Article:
With the 1920 Treaty of Trianon, Hungary lost Transylvania, and the castle became a royal residence within the Kingdom of Romania after being given to the royal house by the Saxons of Kronstadt-Braşov, who had no more use for it and no interest in financing the time-damaged property. It became the favorite home and retreat of Marie of Romania, who ordered its extensive renovation conducted by the Czech architect Karel Zdeněk Líman. The castle was inherited by her daughter Princess Ileana who ran a hospital there in World War II. It was later seized by the communist regime with the expulsion of the royal family in 1948.
In 2005 the Romanian government passed a law allowing restitution claims on properties illegally expropriated, such as Bran, and thus a year later ownership of the castle was awarded to American Dominic von Habsburg, the son and heir of Princess Ileana.
On 18 May 2006, after a period of legal proceedings, the castle was legally returned to the heirs of the Habsburg family. However, through the Ministry of Culture, the Romanian state was also to administer it for the next three years.
In September 2007 an investigation committee of the Romanian Parliament stated that the retrocession of the castle to Archduke Dominic was illegal, as it broke the Romanian law on property and succession. However, in October 2007 the Constitutional Court of Romania rejected the parliament's petition on the matter. In addition, an investigation commission of the Romanian government issued a decision in December 2007 reaffirming the validity and legality of the restitution procedures used and confirming that the restitution was made in full compliance with the law.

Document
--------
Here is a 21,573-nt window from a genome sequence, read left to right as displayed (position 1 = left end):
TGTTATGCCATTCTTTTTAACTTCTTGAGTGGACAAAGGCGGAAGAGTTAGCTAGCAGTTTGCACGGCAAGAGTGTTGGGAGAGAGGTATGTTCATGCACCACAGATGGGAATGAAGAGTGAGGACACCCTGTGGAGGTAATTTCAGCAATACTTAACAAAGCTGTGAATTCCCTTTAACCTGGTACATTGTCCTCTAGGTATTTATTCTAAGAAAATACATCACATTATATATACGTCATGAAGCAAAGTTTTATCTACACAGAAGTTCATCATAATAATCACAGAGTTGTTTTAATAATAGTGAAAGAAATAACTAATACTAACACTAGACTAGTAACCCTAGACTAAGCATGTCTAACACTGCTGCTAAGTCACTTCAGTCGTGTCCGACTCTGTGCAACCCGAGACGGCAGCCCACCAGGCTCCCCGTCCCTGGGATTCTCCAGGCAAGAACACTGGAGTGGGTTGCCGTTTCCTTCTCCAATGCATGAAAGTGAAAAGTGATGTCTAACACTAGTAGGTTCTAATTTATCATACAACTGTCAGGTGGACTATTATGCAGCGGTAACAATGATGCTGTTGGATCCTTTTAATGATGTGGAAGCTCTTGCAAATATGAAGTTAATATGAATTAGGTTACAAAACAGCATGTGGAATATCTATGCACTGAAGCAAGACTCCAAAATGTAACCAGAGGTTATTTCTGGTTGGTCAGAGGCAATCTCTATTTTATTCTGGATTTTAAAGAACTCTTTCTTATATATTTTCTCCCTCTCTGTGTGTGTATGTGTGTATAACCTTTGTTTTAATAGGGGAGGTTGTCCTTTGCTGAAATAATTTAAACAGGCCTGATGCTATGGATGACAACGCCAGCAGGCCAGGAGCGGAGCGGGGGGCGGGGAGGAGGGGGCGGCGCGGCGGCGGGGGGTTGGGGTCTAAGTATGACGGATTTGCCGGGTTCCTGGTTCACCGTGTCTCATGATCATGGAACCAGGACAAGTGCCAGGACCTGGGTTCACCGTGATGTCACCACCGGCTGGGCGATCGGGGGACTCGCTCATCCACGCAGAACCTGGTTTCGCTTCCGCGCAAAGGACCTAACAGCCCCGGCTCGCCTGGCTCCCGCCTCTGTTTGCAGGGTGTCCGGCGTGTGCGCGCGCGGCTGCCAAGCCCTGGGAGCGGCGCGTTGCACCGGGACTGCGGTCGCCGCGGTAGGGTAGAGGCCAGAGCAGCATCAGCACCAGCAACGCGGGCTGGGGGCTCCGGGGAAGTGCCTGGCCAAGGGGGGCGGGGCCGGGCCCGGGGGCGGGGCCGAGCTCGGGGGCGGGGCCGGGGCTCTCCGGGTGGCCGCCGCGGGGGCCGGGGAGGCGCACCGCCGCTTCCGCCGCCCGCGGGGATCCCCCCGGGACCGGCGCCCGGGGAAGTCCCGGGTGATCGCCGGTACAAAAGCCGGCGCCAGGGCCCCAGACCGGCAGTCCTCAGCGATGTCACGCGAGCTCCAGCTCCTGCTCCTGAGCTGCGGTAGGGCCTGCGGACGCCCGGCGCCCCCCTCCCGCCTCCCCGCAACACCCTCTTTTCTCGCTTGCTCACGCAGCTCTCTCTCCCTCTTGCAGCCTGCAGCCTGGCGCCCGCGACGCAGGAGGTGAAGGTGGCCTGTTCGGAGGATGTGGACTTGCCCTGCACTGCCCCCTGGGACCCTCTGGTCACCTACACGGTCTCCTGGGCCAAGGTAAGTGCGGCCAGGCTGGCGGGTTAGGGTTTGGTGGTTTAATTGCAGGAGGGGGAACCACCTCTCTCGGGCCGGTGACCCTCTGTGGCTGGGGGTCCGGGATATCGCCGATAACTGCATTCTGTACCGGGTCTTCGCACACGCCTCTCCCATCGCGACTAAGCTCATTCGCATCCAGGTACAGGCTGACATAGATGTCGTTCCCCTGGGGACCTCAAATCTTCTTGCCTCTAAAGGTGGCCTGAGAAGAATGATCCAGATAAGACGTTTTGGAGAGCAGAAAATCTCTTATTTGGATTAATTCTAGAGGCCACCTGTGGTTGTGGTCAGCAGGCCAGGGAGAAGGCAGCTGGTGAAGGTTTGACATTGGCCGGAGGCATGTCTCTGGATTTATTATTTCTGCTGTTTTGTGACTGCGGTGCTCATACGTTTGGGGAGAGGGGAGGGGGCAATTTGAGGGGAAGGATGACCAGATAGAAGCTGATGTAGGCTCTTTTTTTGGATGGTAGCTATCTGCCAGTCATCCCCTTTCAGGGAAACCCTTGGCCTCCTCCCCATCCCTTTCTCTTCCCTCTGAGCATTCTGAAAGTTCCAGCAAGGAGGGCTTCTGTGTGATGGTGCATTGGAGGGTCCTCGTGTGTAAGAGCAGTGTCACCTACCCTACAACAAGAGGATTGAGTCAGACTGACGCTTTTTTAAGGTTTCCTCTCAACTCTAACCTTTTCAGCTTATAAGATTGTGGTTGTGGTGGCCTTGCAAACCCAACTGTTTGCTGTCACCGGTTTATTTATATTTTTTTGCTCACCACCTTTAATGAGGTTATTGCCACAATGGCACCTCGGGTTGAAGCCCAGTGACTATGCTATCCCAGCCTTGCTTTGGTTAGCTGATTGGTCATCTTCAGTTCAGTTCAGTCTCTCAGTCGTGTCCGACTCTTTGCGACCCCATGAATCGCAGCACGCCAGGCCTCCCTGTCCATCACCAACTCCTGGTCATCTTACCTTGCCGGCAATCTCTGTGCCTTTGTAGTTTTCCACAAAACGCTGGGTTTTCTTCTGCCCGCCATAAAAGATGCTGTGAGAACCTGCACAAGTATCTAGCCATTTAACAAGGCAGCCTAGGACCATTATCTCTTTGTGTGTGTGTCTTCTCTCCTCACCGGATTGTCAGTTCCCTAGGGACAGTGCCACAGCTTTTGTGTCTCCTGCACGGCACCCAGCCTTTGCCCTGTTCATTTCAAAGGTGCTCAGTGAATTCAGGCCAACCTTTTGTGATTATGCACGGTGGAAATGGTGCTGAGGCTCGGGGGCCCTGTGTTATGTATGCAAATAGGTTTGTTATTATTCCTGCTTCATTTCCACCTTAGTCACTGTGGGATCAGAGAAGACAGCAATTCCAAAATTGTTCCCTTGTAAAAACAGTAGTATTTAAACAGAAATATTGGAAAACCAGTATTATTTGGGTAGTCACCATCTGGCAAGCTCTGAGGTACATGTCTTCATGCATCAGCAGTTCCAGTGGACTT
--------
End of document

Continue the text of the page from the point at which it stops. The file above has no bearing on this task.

On 18 May 2009 administration of Bran Castle was transferred from the government to Archduke Dominic and his sisters, Baroness Maria Magdalena of Holzhausen and Elisabeth Sandhofer. On 1 June 2009, the Habsburgs opened the refurbished castle to the public as the first private museum in the country and presented a joint strategic concept in collaboration with Bran village to maintain their prominent role in the Romanian tourist circuit and to safeguard the economic base in the region.
Though many myths have been connected to him in connection with the Dracula myth, most historians agree that Vlad III Dracula, also known as Vlad the Impaler, never set foot in Castle Bran, which was neither a friendly place for him to visit nor under his rule. It was once believed that he was imprisoned there after he was captured by the Hungarians in 1462, but historians now conclude that he was imprisoned in a fortress in Budapest.
Bran Castle is not mentioned in the novel Dracula, and the novel's description of the castle does not match Bran Castle. The claimed connection between the castle and the Dracula legend is tourism-driven.
During Stoker's research on the region of Transylvania, he came across accounts of the atrocities committed by Vlad III, and used the Dracula name after reading on the subject; but his inspiration for Dracula was not solely based on the historical figure. It is largely due to American cinema that Vlad III is considered the inspiration for the Dracula character.
Most of Laurie R. King's novel Castle Shade (2022), part of her series about Sherlock Holmes and Mary Russell, is set in and near Bran Castle in 1925.
((cite web)): CS1 maint: archived copy as title (link)